Is Gambling Legal in Canada? Everything You Need to Know

We can divide worldwide gambling into several distinct categories: banned, unregulated, partially regulated and fully regulated. It’s not like they go from worst to best. Each of these categories can be beneficial as well as harmful. As much to casinos as to players.

For instance, fully regulated market seems like the best option. However, countries tend do go overboard with regulations. As a result, players are deprived of choices and the benefits of a competitive market.

Where does Canada stand in all of this? Is gambling legal in Canada?

Well, just like many things in life, it’s complicated. Here’s why.

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Is gambling legal in Canada?

Whenever you hear someone ask ‘is gambling legal in Canada?’, you can help them out by saying ’Yes’. You will be absolutely correct. Although, if they start asking more question, you may run into trouble if they start asking more question. Not because there are various restrictions and limitations, because Canada does not regulate gambling on a federal level.

So, each of the 10 provinces and 3 territories (Northwest territories, Yukon and Nunavut) has their own laws and regulations regarding local gambling. So, not only the rules differ a lot between Alberta and New Brunswick, but they change a lot, as well. Which makes writing about Canadian gambling quite hard.

For example, legal gambling age in Canada is 19. But, there are there exceptions, where players can enter casinos from 18 years of age. That’s Alberta, Quebec and Manitoba.

In short, yes, gambling in Canada is legal. However, you must check for specific laws that apply to your province.

Different ways to gamble

Another reason why there many discrepancies between gambling laws in Canada is the myriad of ways you can play. Take, for example, lottery. For most, it’s a harmless activity. A weekly family tradition, even. Why wouldn’t be if the government itself runs lotteries?

Or horse racing. Many don’t see it as gambling. More like leisure time. Something to do on a weekend afternoon. That’s because horse tracks in Canada have been open for hundred years.

And then, of course, there are casinos, which is seen as a true form of gambling. This is the part where the lines blur. That’s because of a piece of legislation written 30+ years ago.

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Live casino and online gambling – Canada

Would you believe that Canada legalized online gambling in 1985? It’s true. At least in part.

Yes, internet wasn’t really a thing back then. But computers were. Incredibly, in the key legislation where the power to regulate gambling went fully to the provinces, there was a provision which included gambling on a computer.

As you see, accidentally, Canada legalized online gambling even before it even existed.

Is this particular piece of legislation really that important? Well, yes, it is paramount. For one, it’s the last piece of significant legislation to determine the rules of gambling in Canada. And since the power to choose went to the provinces and territories, the government closed the gates for any kind of federal law.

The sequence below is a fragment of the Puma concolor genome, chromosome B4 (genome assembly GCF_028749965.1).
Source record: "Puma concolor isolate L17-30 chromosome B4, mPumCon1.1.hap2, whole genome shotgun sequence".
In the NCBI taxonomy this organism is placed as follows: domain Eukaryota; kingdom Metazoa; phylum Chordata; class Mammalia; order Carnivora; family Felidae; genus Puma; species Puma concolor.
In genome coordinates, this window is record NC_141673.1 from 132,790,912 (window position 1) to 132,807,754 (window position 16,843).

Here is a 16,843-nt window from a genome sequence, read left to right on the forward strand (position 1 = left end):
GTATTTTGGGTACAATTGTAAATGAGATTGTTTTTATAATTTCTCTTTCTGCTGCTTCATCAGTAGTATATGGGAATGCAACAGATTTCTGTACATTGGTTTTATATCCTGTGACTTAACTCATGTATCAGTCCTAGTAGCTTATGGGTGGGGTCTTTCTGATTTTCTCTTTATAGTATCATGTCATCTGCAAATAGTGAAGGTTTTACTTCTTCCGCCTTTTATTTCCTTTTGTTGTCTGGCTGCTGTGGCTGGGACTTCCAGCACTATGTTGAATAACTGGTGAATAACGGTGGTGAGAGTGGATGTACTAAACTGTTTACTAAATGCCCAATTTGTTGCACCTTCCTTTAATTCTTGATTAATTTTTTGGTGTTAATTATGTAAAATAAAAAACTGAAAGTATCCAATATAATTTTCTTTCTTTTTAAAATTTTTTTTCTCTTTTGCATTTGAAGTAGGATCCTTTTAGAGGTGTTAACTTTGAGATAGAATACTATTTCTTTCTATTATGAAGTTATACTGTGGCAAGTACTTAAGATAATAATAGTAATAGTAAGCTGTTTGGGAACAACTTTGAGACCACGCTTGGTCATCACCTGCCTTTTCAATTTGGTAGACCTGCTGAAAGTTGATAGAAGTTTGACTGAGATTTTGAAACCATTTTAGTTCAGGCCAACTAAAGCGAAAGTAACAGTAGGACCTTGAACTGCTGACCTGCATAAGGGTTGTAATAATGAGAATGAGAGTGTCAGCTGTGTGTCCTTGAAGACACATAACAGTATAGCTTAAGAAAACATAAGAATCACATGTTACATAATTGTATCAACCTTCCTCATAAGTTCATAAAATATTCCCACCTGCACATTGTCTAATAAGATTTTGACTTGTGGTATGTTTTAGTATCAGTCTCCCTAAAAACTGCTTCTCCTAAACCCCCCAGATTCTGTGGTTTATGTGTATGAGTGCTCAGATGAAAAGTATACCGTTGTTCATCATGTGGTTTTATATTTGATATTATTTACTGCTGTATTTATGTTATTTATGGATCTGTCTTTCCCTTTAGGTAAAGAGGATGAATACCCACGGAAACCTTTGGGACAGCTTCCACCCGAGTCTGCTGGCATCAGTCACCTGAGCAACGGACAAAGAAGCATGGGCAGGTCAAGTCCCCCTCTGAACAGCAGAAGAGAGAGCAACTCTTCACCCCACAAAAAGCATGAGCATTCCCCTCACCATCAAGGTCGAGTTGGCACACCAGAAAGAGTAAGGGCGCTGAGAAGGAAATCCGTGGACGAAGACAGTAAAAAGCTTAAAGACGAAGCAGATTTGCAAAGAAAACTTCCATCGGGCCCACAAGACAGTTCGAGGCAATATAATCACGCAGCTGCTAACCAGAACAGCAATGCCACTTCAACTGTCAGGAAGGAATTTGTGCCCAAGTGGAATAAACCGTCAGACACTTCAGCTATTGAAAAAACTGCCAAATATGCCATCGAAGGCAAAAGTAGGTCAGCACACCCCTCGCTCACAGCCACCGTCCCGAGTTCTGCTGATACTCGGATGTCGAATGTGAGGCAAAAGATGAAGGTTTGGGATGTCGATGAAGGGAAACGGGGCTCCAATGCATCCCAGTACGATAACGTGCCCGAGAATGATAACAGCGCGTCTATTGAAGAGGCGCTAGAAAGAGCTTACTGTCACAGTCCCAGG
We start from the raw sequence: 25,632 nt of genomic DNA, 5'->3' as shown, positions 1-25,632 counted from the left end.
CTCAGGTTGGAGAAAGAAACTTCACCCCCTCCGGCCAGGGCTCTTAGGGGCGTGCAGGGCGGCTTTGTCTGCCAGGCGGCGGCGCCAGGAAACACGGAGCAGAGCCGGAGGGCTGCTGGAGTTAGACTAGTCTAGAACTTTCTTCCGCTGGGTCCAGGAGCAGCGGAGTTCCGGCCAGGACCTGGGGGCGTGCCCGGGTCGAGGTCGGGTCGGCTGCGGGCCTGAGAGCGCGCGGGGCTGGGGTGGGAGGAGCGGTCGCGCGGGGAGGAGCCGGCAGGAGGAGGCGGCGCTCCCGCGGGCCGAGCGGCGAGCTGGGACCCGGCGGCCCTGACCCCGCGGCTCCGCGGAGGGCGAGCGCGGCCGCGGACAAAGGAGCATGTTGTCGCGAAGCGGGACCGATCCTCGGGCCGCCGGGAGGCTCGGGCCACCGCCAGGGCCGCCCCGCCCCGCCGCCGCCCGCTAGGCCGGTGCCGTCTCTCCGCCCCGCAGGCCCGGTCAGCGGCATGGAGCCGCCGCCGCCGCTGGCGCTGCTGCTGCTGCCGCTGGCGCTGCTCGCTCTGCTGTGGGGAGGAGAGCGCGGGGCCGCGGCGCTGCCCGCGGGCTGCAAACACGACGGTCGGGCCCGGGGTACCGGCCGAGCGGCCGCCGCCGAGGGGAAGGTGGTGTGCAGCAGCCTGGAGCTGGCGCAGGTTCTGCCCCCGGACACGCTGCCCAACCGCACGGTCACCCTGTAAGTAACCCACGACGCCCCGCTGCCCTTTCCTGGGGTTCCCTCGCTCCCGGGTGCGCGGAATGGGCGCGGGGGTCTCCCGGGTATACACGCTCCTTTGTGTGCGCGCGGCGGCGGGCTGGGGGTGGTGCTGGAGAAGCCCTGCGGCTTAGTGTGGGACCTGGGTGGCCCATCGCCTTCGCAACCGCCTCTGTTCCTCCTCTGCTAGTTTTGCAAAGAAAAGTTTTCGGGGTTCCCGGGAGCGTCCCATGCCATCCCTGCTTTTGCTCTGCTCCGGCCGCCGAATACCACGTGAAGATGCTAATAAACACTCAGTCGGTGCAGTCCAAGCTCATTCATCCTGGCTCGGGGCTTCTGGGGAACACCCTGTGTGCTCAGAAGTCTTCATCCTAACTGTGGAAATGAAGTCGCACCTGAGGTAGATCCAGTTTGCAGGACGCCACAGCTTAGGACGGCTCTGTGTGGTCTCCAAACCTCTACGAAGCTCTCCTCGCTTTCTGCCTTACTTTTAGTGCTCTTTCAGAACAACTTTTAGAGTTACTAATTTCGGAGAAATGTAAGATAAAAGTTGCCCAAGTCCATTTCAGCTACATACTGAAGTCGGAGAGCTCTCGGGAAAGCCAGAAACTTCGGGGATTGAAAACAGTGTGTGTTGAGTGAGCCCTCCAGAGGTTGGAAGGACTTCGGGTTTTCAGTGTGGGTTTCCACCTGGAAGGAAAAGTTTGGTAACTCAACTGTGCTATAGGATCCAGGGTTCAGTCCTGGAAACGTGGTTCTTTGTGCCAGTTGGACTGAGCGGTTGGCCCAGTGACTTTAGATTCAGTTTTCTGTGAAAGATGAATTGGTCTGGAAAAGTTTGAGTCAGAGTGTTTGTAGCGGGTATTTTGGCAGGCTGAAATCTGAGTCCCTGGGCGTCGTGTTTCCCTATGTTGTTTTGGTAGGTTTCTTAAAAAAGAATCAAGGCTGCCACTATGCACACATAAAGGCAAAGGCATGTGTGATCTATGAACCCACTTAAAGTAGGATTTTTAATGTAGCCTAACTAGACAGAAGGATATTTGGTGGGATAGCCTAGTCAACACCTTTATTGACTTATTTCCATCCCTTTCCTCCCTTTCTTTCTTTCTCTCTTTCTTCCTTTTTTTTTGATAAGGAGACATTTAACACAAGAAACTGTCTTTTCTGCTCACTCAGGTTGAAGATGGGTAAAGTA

That’s why playing in an Ontario online casino may be very different from playing in British Columbia.

As a result, in the decades to follow online casinos as well as land-based gambling soared in Canada. In fact, casino tourism grew exponentially. Especially in 2000s, due to the UIGEA act of 2006 passed in U.S., which basically prohibited U.S. banks process any payments from offshore gambling sites.

But it doesn’t mean that the situation is perfect.

Looming changes

It’s hard to say whether anything will change when it comes to gambling laws. But based on the discourse around the topic, it may. Because the system certainly has flaws in it. So, you see politicians come back to the topic almost every year.

For example, as it stands, Canadians cannot play in Canada-based online casino operators. How can this be? The same legislation that gives freedom to gamble, takes it away. That’s exactly what happened. In an attempt to regulate, Canadian lawmakers in 1985 blocked any way a company operating on a Canadian soil would be able to offer legal online gambling in Canada, which, of course, didn’t stop offshore companies.

And that’s an issue. Because while you as a Canadian do have the freedom to gamble from the comfort of your own home, it becomes very hard to argue your case when any issue arises. Imagine if the company suspected you cheating and closed your $5,000 account. You’d want to go to court and prove your innocence.

Plus, you must be wary of which banks you used. Due to the aforementioned UIGEA act, U.S.-based banks may refuse to process any payments going to or coming from offshore gambling companies even for Canadians.

Is change coming? And how likely it is? At this point there are no bills doing rounds in government buildings. But the change in the next 5 years is very likely to happen.

Should Canadians be concerned? Concerned? No. Cautions? Yes. It’s worth remembering that historically Canada has always been of outlawing casino games. Especially craps. They became legal in Canada only in 1998.

And it’s not like nothing is happening. On individual level, provinces are experimenting as much as their imagination allows. Quebec even sold the rights to operate in the area to the gambling giant, Amaya Gaming Group, the owner of PokerStars and Full Tilt Poker.

In any case, if legal online gambling in Canada is an issue you support, it’s certainly advised to keep your eyes peeled and contact your representatives. Because changes will inevitably come. The question is what it will mean to the players.